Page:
Eur J Pain. 2022 May 31
BACKGROUND Duloxetine is indicated in the management of pain in osteoarthritis. Evidence suggests that duloxetine modulate central pain mechanisms and cognitive factors, and these factors are assumed contributing to the analgesic effect. This proof-of-mechanism, randomized, placebo-controlled, crossover, double-blinded trial evaluated the effect of duloxetine on quantitative sensory testing (QST), cognitive factors, and clinical pain in patients with osteoarthritis and to predict the analgesic effect.
METHODS Twenty-five patients completed this cross-over study with either 18-weeks duloxetine (maximum 60 mg/daily) followed by placebo or vice-versa. Pressure pain thresholds, temporal summation of pain, and conditioned pain modulation were assessed using cuff algometry. The Hospital Anxiety and Depression Scale and the Pain Catastrophizing Scale evaluated cognitive factors. Clinical pain was assessed using Brief Pain Inventory and Western Ontario and McMaster Universities Osteoarthritis Index. Linear regression models were used to predict the analgesic effect of duloxetine.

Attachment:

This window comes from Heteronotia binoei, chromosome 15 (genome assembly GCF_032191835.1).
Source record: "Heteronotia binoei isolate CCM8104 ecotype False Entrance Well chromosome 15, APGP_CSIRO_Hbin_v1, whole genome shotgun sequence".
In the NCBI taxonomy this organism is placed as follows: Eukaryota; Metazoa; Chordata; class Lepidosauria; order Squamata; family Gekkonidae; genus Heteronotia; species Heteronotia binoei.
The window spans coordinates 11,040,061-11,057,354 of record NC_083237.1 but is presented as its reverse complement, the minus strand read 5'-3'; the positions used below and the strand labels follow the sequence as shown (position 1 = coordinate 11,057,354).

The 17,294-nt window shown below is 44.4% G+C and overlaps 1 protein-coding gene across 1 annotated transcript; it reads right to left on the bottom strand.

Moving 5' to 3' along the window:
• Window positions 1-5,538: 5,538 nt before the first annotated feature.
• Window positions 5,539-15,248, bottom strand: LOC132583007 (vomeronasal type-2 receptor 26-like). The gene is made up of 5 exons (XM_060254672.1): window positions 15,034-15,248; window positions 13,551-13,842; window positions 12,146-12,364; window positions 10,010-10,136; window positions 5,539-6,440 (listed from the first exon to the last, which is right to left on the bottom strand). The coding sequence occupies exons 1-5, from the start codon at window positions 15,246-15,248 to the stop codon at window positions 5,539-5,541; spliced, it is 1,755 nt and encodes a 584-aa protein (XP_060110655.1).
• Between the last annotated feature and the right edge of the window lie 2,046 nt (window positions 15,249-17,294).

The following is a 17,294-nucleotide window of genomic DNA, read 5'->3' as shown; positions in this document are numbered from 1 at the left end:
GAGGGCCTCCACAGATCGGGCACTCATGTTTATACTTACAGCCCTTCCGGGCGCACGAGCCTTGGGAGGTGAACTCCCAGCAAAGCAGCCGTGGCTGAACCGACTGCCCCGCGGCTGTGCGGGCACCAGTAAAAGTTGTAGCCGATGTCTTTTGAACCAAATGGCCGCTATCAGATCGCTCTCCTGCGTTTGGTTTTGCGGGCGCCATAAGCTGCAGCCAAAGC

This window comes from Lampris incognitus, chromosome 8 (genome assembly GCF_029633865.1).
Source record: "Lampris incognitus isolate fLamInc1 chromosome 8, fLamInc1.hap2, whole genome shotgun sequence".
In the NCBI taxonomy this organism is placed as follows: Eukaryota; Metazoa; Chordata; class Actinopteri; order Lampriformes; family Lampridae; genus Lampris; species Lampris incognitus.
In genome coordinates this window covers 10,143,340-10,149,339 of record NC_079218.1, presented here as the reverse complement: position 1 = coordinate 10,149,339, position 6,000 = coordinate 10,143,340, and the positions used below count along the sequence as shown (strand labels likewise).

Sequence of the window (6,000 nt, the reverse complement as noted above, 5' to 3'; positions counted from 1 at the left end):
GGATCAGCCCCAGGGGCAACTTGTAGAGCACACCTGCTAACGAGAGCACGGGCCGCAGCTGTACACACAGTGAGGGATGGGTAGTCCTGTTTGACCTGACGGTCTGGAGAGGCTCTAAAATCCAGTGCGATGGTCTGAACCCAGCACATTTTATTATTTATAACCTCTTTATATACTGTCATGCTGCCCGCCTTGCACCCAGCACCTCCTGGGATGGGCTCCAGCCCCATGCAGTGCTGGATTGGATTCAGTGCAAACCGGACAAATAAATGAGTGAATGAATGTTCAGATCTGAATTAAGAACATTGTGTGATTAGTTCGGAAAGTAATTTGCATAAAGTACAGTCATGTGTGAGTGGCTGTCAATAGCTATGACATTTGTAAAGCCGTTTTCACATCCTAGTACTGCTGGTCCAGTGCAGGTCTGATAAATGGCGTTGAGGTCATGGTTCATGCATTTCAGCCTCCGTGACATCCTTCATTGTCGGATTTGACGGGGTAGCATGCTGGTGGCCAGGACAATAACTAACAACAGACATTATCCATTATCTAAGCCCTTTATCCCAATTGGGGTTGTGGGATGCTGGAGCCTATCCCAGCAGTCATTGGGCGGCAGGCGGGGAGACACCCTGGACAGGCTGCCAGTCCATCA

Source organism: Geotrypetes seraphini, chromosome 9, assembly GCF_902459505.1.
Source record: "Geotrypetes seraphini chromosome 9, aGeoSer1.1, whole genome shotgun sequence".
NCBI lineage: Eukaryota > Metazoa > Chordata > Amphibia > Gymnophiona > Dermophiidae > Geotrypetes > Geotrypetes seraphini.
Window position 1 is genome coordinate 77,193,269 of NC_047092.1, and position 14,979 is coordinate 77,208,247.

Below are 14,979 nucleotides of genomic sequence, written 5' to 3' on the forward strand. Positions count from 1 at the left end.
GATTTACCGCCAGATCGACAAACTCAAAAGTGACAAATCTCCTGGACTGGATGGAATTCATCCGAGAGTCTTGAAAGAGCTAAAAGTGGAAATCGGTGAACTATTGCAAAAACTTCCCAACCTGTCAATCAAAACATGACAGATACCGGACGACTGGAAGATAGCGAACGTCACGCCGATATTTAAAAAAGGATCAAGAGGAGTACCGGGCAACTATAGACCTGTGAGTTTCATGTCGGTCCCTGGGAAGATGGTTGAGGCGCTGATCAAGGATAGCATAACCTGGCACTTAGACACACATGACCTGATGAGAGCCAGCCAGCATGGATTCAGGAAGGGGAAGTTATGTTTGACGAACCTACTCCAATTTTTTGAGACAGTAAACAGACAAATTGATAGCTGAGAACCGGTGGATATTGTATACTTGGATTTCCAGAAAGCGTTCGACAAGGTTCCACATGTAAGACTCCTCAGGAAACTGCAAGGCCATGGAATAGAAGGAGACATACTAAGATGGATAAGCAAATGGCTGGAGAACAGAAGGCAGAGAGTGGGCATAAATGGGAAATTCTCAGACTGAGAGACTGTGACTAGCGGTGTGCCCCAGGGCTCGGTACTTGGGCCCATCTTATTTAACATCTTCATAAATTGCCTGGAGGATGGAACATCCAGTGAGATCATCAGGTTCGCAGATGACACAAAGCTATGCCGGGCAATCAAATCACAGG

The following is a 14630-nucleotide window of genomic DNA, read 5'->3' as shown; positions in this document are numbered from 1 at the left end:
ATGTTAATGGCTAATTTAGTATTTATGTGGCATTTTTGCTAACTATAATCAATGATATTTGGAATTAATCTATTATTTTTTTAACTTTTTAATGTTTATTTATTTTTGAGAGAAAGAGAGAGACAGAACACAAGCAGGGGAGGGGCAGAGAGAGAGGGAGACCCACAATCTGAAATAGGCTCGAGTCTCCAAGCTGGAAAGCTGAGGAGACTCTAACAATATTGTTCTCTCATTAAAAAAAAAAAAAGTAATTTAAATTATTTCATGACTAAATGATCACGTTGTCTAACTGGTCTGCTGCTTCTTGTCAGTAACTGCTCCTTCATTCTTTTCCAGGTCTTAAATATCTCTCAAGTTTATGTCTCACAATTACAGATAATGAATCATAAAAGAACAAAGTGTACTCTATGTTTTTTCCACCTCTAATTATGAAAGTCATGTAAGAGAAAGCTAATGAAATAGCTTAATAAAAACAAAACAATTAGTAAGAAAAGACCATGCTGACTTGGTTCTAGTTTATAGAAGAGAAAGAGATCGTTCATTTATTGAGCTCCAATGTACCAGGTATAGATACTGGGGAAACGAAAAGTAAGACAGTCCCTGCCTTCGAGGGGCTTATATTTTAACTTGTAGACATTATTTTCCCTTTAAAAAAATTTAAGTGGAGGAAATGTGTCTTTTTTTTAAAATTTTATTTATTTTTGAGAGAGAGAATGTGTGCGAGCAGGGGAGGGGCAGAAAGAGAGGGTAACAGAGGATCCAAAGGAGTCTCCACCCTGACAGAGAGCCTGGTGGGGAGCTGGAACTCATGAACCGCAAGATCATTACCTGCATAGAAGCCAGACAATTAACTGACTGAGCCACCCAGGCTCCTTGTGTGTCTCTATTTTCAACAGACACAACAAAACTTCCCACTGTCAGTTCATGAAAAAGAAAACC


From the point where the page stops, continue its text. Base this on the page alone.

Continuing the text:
RESULTS Depending on the clinical pain outcome, 40-68% of patients were classified as responders to duloxetine. Linear regression models predicted the analgesic effect (predictive value of 45-75% depending on clinical pain outcome parameter) using a combination of pre-treatment QST parameters, cognitive factors, and clinical pain. No significant changes were found for QST, cognitive factors, or clinical pain on a group level when comparing duloxetine to placebo.
CONCLUSION A combination of pre-treatment QST, cognitive factors, and clinical pain was able to predict the analgesic response of duloxetine. However, in this relatively small study, duloxetine did not selectively modulate QST, cognitive factors, or clinical pain intensity when compared with placebo.
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